There was no context given with the question, so I'd just like to add that even if child feces would indeed have generally higher pathogen load than adults, that wouldn't change a thing for sanitation and hygiene measures needed.
Florian Klingel
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Re: Is there a greater concentration of pathogens in child or adult feces? 09 Oct 2013 12:33 #5943

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Putting some more emphasis on how to deal with the feces from infants and toddlers, who generally are not using toilets yet, is probably needed though.
Not because they are more dangerous per se, but simply because their handling is usually given little attention (for example the diapers are simply washed by hand and the polluted wash-water thrown out just like other wash-water).
Krischan Makowka
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Last Edit: 09 Oct 2013 12:34 by JKMakowka.
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Re: Is there a greater concentration of pathogens in child or adult feces? 14 Oct 2013 13:24 #5995

  • F H Mughal
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Women (mothers) in the rural areas of Sindh, Pakistan, do not wash their hands, after anal cleaning of infants, because they believe infants' feces are harmless. This concept is in practice in Sindh since the last 100 years!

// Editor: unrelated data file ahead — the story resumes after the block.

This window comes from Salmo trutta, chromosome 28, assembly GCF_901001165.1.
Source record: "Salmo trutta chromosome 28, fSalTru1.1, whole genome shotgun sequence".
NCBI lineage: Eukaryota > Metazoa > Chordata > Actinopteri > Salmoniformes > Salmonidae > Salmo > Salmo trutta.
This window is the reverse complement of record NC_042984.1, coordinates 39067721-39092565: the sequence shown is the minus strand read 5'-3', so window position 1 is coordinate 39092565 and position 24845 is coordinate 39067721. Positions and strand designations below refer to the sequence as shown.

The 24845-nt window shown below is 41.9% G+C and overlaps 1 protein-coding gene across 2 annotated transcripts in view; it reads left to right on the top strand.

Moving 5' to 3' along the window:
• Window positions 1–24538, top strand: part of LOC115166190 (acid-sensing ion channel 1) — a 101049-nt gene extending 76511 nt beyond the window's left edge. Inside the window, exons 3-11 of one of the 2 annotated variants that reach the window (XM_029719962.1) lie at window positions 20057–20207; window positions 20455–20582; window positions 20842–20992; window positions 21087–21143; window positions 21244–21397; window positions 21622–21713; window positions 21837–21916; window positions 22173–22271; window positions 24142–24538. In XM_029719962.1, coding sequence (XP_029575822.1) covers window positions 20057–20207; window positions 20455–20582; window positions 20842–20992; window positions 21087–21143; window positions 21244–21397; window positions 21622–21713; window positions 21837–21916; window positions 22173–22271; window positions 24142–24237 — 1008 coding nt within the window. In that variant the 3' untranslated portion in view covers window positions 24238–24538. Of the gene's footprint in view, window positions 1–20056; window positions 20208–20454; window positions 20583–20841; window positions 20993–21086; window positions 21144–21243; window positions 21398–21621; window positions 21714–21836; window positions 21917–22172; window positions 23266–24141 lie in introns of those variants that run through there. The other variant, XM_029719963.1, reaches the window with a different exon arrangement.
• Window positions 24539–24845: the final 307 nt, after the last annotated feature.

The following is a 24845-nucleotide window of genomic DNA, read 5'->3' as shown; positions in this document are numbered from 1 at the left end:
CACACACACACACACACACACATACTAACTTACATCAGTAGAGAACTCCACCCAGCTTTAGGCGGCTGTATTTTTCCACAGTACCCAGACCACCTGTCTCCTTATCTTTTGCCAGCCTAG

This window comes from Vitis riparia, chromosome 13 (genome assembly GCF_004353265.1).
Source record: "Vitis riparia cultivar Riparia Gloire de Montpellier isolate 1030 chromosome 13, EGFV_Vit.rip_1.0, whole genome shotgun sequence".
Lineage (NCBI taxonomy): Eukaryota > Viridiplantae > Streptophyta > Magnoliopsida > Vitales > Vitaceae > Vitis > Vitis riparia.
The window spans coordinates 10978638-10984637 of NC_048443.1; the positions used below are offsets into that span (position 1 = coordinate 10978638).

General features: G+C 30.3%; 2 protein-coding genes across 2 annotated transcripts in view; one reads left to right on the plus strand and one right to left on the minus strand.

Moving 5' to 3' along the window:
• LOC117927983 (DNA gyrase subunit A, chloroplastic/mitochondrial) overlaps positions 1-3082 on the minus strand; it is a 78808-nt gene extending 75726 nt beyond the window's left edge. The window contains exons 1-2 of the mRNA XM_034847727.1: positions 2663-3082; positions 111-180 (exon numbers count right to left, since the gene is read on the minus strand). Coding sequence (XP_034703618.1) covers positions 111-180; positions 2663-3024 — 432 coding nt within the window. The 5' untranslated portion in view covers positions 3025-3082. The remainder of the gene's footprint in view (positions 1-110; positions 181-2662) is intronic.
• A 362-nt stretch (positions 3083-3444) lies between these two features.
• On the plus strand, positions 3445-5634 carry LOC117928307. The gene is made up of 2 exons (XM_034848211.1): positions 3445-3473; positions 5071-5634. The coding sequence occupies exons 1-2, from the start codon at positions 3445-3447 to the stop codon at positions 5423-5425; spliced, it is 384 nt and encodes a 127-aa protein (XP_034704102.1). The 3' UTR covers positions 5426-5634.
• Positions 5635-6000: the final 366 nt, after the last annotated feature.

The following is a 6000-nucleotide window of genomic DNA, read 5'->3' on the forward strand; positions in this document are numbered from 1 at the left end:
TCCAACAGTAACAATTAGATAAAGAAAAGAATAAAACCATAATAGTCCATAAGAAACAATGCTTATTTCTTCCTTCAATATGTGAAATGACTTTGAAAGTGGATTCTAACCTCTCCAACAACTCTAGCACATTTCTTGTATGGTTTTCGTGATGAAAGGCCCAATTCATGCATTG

F H Mughal
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Re: Is there a greater concentration of pathogens in child or adult feces? 14 Oct 2013 13:37 #5996

  • joeturner
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Florian wrote:


There was no context given with the question, so I'd just like to add that even if child feces would indeed have generally higher pathogen load than adults, that wouldn't change a thing for sanitation and hygiene measures needed.


I have been thinking about this - if it could be shown that in an individual community, a particular group or age group was a source of continued reinfection, I think it is a reasonable suggestion to treat the faeces from that group differently to the wider community.

There are lots of 'ifs' there, but I don't think it follows that there could never be a differential need for sanitation and hygiene measures. If you have limited funds, it surely makes most sense to target those who are having most effect on the wider community (assuming, of course, that you actually know this rather than just guessing).

F H Mughal's comment is also interesting. If there is a group where there is obviously limited sanitation and hygiene, it would probably make good sense to target that group, particularly when they're especially susceptible such as mothers and small children.
I don't work for anyone, I am a philosopher interested to think about how we think about WASH and sanitation. All thoughts are mine alone, I am responsible for any errors.

Previously trained and worked as a Soil Scientist and worked on projects composting sewage sludge.
Last Edit: 14 Oct 2013 13:43 by joeturner.

Re: Is there a greater concentration of pathogens in child or adult feces? 14 Oct 2013 18:46 #5998